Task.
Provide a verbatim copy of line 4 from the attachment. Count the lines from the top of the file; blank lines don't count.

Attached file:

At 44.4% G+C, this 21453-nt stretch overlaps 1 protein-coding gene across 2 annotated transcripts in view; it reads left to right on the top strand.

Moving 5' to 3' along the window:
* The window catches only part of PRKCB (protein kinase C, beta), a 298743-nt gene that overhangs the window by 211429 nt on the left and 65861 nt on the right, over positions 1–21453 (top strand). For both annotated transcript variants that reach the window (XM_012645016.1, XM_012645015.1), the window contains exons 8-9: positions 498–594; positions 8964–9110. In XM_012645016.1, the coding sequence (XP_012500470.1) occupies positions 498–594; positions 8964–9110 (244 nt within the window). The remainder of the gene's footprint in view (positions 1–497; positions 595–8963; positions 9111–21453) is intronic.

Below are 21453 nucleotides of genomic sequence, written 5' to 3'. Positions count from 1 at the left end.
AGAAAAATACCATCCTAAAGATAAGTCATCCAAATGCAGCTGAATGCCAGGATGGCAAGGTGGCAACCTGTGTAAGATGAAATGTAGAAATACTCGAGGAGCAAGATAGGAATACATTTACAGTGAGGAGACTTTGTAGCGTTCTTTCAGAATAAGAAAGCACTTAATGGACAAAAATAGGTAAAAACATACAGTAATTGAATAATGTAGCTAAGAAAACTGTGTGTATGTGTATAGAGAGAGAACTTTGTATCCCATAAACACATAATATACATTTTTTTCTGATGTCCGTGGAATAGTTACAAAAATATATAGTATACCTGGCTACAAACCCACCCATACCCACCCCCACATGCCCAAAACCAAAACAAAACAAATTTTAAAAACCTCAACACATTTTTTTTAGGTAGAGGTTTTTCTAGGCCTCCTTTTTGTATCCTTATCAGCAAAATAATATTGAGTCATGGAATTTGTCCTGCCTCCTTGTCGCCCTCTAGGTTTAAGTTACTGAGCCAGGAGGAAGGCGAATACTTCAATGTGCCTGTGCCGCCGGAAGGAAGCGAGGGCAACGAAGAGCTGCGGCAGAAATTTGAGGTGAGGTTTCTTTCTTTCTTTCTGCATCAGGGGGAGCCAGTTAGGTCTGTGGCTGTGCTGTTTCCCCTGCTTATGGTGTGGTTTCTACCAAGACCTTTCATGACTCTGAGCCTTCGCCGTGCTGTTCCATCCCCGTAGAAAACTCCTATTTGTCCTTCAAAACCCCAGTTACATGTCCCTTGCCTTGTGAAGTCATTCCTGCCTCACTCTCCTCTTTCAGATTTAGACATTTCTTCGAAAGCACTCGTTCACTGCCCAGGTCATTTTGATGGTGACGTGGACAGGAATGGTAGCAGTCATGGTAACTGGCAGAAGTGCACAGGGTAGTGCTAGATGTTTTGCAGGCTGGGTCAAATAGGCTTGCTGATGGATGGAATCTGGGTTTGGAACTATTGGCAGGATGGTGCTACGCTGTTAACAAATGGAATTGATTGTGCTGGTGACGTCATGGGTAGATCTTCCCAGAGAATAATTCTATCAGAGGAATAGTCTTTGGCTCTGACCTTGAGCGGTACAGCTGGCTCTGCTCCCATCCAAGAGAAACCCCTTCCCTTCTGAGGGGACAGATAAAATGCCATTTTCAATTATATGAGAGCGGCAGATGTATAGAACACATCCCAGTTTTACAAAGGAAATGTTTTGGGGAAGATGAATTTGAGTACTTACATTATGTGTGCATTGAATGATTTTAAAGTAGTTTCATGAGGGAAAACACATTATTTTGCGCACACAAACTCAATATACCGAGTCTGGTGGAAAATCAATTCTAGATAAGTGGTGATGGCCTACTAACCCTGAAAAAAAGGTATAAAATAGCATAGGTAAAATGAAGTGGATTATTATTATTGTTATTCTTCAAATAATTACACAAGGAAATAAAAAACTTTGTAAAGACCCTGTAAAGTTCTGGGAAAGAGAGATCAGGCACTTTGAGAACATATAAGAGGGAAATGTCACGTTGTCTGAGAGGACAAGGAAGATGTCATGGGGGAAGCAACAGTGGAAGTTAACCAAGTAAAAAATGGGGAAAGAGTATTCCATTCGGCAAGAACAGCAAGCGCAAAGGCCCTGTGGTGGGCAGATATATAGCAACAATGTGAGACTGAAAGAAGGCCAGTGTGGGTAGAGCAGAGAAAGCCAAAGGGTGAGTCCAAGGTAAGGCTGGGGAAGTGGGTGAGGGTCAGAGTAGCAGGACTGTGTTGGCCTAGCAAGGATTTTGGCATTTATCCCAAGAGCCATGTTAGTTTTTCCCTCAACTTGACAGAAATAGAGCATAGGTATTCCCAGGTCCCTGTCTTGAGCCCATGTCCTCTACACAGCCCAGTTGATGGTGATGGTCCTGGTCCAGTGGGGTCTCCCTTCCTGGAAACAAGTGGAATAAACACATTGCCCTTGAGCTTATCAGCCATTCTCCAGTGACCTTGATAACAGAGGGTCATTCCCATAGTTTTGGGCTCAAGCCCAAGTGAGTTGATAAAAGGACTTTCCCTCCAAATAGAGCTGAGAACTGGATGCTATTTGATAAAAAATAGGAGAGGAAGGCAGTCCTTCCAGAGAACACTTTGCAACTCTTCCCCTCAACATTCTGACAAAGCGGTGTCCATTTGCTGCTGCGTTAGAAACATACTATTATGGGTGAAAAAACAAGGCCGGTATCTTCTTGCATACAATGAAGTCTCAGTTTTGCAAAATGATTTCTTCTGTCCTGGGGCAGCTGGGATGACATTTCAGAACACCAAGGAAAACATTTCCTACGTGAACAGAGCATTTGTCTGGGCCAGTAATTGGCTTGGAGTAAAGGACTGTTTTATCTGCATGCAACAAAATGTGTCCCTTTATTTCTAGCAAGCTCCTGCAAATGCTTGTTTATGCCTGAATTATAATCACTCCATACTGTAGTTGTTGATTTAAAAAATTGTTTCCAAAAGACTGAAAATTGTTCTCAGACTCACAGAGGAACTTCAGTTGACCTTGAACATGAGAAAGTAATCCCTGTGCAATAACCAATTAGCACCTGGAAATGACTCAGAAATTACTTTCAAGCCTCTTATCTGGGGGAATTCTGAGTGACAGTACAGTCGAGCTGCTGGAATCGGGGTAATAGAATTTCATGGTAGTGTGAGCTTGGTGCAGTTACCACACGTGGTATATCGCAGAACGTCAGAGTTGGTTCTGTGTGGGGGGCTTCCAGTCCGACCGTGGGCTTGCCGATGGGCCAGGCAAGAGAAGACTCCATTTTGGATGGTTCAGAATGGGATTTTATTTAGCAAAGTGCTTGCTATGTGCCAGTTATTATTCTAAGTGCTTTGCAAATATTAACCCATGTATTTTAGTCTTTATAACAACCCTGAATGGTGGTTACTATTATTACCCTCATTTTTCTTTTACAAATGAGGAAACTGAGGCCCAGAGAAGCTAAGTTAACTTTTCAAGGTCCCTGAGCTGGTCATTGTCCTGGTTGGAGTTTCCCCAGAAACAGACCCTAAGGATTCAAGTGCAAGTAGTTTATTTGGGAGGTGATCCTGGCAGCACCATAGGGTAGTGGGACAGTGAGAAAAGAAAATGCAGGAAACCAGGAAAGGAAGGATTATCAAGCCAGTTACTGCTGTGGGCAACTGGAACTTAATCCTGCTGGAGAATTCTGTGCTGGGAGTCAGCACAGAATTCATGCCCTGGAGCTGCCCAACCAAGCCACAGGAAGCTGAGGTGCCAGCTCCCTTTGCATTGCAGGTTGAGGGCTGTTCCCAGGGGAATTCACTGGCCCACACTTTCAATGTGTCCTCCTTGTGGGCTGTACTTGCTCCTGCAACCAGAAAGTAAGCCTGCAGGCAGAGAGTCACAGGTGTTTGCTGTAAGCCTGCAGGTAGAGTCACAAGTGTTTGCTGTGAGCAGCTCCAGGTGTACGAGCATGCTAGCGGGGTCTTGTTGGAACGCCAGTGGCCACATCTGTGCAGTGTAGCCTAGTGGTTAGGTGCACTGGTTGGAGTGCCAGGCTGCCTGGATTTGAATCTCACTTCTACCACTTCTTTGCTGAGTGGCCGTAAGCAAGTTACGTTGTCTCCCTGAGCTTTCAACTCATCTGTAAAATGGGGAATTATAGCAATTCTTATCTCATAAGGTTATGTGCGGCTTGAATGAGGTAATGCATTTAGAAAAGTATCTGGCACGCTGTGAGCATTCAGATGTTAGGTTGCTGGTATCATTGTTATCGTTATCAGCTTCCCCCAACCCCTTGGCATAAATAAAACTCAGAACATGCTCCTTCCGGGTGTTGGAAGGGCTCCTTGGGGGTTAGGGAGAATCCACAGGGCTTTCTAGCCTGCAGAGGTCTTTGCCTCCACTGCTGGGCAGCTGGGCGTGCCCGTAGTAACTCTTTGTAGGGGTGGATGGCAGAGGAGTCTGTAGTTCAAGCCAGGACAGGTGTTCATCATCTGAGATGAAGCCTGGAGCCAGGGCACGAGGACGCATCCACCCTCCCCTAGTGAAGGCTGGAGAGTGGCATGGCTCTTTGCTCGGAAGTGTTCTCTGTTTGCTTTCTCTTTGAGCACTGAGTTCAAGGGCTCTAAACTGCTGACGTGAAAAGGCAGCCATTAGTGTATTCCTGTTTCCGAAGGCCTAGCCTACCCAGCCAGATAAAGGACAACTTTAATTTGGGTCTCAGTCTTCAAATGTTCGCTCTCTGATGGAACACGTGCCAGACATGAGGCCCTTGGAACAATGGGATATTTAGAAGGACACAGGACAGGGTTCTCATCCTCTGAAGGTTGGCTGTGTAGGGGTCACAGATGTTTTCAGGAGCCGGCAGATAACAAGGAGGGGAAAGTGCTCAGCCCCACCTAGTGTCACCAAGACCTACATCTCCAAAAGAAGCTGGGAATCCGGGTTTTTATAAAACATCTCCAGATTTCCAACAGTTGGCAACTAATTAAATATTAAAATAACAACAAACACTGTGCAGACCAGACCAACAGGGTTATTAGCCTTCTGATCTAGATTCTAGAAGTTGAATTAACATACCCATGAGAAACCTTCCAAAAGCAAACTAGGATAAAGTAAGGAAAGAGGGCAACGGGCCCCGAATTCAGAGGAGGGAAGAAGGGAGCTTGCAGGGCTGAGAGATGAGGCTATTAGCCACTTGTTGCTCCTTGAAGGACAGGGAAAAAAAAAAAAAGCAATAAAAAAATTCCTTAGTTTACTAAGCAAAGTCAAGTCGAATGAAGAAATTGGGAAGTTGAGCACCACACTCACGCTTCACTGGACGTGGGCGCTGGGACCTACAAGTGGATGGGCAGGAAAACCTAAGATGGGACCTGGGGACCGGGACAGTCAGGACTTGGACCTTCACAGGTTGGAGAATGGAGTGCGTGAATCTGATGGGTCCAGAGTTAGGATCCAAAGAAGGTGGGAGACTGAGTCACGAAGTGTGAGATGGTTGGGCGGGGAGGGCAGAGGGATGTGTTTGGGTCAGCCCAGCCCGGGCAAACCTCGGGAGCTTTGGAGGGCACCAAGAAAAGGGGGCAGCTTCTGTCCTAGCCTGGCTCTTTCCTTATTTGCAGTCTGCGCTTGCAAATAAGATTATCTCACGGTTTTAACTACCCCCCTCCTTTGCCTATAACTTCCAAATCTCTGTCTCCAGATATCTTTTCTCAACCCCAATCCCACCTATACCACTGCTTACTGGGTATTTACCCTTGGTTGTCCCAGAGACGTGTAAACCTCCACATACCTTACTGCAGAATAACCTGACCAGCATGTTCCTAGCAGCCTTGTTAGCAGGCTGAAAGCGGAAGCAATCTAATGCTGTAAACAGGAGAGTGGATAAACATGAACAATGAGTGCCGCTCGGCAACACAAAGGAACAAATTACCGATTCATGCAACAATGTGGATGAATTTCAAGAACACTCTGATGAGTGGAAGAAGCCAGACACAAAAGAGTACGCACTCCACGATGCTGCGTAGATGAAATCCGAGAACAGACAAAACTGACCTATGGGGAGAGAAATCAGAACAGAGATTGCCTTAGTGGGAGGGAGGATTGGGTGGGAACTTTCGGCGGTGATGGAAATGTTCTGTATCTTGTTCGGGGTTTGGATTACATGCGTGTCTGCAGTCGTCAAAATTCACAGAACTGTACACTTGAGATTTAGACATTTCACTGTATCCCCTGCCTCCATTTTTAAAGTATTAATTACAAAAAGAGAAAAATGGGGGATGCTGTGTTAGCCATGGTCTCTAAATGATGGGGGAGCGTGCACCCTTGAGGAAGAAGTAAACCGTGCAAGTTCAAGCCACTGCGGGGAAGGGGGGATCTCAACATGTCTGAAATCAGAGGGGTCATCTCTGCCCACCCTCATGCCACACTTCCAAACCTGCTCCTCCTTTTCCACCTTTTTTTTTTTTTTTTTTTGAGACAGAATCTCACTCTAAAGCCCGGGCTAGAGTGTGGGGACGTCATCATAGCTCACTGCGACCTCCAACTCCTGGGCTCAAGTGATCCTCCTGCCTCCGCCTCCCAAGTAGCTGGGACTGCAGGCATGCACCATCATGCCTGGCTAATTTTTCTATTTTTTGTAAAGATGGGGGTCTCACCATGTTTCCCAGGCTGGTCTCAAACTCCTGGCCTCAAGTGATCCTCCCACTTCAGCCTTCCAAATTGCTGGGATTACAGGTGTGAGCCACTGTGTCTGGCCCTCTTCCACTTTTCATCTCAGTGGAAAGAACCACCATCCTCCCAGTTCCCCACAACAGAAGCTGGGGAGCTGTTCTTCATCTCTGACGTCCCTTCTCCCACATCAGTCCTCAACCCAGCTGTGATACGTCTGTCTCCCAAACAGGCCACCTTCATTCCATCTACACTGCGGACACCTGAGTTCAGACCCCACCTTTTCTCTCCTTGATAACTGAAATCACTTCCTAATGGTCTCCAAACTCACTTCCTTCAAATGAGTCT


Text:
Below are 21453 nucleotides of genomic sequence, written 5' to 3'. Positions count from 1 at the left end.